Anyone who survives appendicitis should thank him, he was the first monarch to drive a car, he’s the reason you only button the top button of your suit jacket, he sported numerous tattoos, and a famous French brothel created a sex chair just for him. He’s King Edward VII, aka Dirty Bertie.
Before he was the seventh King Edward, he was just plain old Albert Edward, The Duke of Cornwall, Prince of Wales, the second child, but oldest son of Queen Victoria and Prince Albert of Saxe-Coburg and Gotha. He was better known as Bertie.
Victoria was famously the longest-reigning monarch in British history, her whopping 63 years and seven months as queen of the United Kingdom of Great Britain and Ireland, Defender of the Faith, Empress of India, has only just been surpassed by Queen Elizabeth II (though minus the India bit). That also means Bertie’s great-great-grandson, Prince Charles, has just now usurped Bertie’s dubious distinction of being the longest heir in waiting, having to be a king in waiting for sixty years.
Just Can’t Wait to Be King! It’ll be a Lot of Waiting Though…
While waiting, Bertie had a lot of time on his hands as Victoria largely excluded him from governance. She questioned his fitness for the role– he was a reluctant student under his parents’ strict tutelage, but found his academic stride once he went to Cambridge– but she also held a significant grudge against her son and heir. She blamed Bertie for her husband Albert’s death in 1861. Prince Albert had been ill and then travelled to Cambridge to tell off Bertie for his affair with actress Nellie Clifden. Two weeks later, Prince Albert died and Victoria was thrown into a mourning period that would last the rest of her life and redefine the monarchy. All because Bertie wanted to get his rocks off with a tarty actress. Or, because doctors didn’t know how to treat typhoid.
Bertie wanted to pursue a career in the military but his mother refused to allow him to see active duty. Much to his chagrin, he reached the level of colonel, but in name only without having earned it. None of this stopped him from enjoying himself– he was famously gregarious and affable, cultivating friends from across the political spectrum, which would later serve him well.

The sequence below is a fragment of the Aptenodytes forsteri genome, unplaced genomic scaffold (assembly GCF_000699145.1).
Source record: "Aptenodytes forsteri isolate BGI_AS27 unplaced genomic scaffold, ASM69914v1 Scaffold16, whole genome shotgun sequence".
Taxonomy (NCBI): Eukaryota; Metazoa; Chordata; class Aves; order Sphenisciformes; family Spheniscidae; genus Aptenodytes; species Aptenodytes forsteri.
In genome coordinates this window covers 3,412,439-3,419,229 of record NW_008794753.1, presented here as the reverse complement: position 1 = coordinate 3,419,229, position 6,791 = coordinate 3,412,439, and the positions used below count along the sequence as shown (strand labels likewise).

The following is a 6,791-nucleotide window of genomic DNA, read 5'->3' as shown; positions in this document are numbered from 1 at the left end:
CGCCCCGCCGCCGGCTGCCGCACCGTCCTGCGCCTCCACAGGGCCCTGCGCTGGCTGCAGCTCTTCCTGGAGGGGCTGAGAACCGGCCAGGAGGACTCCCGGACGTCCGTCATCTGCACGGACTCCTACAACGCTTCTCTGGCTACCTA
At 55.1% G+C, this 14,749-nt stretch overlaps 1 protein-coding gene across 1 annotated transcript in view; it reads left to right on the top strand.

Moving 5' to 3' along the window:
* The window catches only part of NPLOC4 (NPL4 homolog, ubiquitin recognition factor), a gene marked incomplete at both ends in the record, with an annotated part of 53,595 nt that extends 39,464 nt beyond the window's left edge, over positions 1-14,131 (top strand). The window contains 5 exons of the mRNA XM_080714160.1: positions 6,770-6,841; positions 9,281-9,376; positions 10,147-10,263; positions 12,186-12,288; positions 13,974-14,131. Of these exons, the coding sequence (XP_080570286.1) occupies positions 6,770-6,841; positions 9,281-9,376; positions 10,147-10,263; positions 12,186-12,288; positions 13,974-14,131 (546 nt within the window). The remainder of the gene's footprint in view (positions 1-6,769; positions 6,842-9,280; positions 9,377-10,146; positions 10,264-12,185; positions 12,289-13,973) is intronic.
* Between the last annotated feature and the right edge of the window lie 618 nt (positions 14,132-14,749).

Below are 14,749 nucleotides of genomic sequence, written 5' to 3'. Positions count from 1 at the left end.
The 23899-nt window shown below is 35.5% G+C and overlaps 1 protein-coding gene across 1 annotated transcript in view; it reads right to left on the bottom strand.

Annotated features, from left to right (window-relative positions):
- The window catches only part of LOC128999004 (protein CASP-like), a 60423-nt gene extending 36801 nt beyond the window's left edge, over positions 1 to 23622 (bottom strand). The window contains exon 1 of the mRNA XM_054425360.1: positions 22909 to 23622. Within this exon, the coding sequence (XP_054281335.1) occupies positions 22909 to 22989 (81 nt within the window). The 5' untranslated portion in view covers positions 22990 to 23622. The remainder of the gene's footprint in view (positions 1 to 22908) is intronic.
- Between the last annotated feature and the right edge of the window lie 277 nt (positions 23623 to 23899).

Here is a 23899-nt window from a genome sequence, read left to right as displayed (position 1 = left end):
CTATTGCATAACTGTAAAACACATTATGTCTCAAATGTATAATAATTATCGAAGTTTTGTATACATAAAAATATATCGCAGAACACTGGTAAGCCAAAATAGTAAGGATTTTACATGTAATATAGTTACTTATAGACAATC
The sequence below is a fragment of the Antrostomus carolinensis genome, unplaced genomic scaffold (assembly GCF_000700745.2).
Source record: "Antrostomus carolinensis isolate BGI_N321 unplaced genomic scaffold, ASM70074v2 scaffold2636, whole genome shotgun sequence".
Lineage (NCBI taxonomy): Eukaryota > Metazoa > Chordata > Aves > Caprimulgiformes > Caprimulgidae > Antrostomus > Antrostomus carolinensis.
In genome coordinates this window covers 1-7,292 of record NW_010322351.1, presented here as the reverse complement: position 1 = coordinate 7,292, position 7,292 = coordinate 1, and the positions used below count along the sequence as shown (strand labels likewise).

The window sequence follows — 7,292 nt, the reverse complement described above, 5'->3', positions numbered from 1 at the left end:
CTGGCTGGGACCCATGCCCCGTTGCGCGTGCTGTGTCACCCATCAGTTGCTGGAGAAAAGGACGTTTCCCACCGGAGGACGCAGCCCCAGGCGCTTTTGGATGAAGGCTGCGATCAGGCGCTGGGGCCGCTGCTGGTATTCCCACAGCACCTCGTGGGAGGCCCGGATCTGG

In 1860, he went on a charm offensive, making him the first Prince of Wales to ever visit North America. While there, he opened the Victoria Bridge in Montreal, laid the cornerstone for the Ottawan parliament building, watched Charles Blondin walk over Niagara Falls on a tightrope, palled around with US President James Buchanan, oddly enough, paid his respects to George Washington’s tomb, and hung out with the likes of Ralph Waldo Emerson and Henry Wadsworth Longfellow. The Americans fell so hard for the charming British prince that New York’s Trinity Church prayed for the royal family for the first time since 1776.
That trip was just the first of many diplomatic coups Bertie pulled off in his lifetime. Known as the “Uncle of Europe,” because he was related to basically all of the European royals, including the Russian tzars, he managed to cement many international friendships this way. The bonhomie king ultimately ended literal centuries of British-French fighting and brought Britain back into political dominance on the world scale to counter his upstart German nephew, Kaiser Wilhelm II of World War I fame.
But, once home, he resumed his life of a playboy, so it was decided he should marry and a Danish princess, Alexandra, was the chosen bride. They met in Germany, liked each other well enough, which is pretty damn good for a royal marriage, and got hitched in 1863 at the ripe old ages of 21 and 18.
Becoming a husband and father had zero impact on his dating life. Some of his more famous paramours included:
-Actress Lillie Langtry
– American heiress Jennie Jerome, the Lady Randolph Churchill (Winston Churchill’s mummy)
-The Countess of Warwick
-Famed actress Sarah Bernhardt